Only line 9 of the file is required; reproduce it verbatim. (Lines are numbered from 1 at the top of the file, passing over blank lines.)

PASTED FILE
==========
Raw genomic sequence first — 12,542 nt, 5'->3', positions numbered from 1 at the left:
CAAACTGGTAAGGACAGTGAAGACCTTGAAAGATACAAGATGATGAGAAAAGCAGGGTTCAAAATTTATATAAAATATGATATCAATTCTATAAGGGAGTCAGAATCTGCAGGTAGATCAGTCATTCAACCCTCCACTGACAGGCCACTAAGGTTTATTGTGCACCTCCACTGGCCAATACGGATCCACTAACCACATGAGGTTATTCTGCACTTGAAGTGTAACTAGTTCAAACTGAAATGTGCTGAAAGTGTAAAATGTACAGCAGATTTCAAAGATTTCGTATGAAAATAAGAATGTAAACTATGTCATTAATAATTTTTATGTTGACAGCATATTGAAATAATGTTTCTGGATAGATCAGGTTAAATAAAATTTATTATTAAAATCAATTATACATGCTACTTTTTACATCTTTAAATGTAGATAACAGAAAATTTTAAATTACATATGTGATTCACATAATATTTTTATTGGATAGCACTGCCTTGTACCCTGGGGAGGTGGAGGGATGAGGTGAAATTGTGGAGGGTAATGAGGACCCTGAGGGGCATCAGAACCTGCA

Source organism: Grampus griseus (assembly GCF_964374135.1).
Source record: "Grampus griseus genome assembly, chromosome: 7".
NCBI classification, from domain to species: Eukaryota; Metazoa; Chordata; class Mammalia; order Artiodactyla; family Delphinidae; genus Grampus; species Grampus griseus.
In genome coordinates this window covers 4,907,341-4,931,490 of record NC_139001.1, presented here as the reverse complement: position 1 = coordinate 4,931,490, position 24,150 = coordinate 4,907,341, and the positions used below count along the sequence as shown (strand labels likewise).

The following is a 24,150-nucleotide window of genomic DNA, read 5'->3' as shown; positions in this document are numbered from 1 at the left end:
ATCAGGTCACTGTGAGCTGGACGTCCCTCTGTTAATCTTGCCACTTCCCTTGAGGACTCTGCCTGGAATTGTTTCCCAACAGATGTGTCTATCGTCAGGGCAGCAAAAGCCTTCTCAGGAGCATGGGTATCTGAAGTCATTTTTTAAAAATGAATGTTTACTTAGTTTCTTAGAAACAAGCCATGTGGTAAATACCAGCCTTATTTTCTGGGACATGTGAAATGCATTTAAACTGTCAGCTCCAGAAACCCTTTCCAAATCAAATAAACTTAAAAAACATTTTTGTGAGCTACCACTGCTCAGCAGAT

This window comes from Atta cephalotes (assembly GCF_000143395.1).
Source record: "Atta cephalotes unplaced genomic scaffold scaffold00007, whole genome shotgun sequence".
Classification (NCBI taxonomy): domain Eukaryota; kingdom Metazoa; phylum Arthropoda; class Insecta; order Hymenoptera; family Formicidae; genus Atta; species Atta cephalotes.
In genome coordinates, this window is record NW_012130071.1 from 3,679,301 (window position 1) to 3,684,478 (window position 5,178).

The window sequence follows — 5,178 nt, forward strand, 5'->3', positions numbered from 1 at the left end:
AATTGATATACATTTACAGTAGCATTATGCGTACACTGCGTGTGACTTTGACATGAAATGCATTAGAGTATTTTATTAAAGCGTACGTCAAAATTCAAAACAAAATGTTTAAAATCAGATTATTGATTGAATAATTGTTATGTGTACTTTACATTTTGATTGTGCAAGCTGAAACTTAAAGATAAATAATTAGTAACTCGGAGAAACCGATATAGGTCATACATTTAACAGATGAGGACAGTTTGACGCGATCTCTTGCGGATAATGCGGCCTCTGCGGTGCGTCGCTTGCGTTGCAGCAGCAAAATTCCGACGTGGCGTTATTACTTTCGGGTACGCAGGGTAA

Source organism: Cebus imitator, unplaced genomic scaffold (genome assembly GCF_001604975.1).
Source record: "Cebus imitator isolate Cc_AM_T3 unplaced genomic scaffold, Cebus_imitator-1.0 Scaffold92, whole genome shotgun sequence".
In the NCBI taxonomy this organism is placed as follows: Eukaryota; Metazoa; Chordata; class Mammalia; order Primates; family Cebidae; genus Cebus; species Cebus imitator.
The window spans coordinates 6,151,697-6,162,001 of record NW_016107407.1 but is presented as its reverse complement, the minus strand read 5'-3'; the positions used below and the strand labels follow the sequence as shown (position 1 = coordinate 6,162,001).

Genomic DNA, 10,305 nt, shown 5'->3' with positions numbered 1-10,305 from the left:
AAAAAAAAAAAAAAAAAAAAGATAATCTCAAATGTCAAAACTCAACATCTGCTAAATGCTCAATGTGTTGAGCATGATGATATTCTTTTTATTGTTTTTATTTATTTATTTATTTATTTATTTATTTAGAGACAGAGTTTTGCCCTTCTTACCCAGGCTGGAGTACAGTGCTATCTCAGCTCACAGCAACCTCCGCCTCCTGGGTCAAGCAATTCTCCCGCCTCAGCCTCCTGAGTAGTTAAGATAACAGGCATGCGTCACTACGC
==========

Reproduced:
This window comes from Atta cephalotes (assembly GCF_000143395.1).